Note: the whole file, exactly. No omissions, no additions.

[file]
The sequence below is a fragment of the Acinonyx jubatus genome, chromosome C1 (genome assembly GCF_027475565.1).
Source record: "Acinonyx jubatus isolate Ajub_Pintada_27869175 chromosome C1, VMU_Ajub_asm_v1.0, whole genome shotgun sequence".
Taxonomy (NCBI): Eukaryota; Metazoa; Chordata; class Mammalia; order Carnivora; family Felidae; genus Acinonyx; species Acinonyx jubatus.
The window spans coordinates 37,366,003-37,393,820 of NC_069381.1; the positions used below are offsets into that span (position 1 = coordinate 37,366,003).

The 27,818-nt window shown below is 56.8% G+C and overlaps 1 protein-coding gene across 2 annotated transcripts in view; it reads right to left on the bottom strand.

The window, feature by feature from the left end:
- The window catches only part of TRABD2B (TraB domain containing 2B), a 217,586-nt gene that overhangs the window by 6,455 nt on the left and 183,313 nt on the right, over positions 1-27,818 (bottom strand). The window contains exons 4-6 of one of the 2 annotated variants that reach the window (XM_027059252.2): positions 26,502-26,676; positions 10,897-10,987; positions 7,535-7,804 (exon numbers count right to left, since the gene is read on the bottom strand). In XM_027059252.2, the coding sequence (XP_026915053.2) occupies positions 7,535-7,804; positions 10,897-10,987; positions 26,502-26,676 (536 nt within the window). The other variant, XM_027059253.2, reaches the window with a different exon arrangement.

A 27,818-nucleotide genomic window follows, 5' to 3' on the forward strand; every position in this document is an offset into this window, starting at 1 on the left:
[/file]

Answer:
The sequence below is a fragment of the Acinonyx jubatus genome, chromosome C1 (genome assembly GCF_027475565.1).
Source record: "Acinonyx jubatus isolate Ajub_Pintada_27869175 chromosome C1, VMU_Ajub_asm_v1.0, whole genome shotgun sequence".
Taxonomy (NCBI): Eukaryota; Metazoa; Chordata; class Mammalia; order Carnivora; family Felidae; genus Acinonyx; species Acinonyx jubatus.
The window spans coordinates 37,366,003-37,393,820 of NC_069381.1; the positions used below are offsets into that span (position 1 = coordinate 37,366,003).

The 27,818-nt window shown below is 56.8% G+C and overlaps 1 protein-coding gene across 2 annotated transcripts in view; it reads right to left on the bottom strand.

The window, feature by feature from the left end:
- The window catches only part of TRABD2B (TraB domain containing 2B), a 217,586-nt gene that overhangs the window by 6,455 nt on the left and 183,313 nt on the right, over positions 1-27,818 (bottom strand). The window contains exons 4-6 of one of the 2 annotated variants that reach the window (XM_027059252.2): positions 26,502-26,676; positions 10,897-10,987; positions 7,535-7,804 (exon numbers count right to left, since the gene is read on the bottom strand). In XM_027059252.2, the coding sequence (XP_026915053.2) occupies positions 7,535-7,804; positions 10,897-10,987; positions 26,502-26,676 (536 nt within the window). The other variant, XM_027059253.2, reaches the window with a different exon arrangement.

A 27,818-nucleotide genomic window follows, 5' to 3' on the forward strand; every position in this document is an offset into this window, starting at 1 on the left: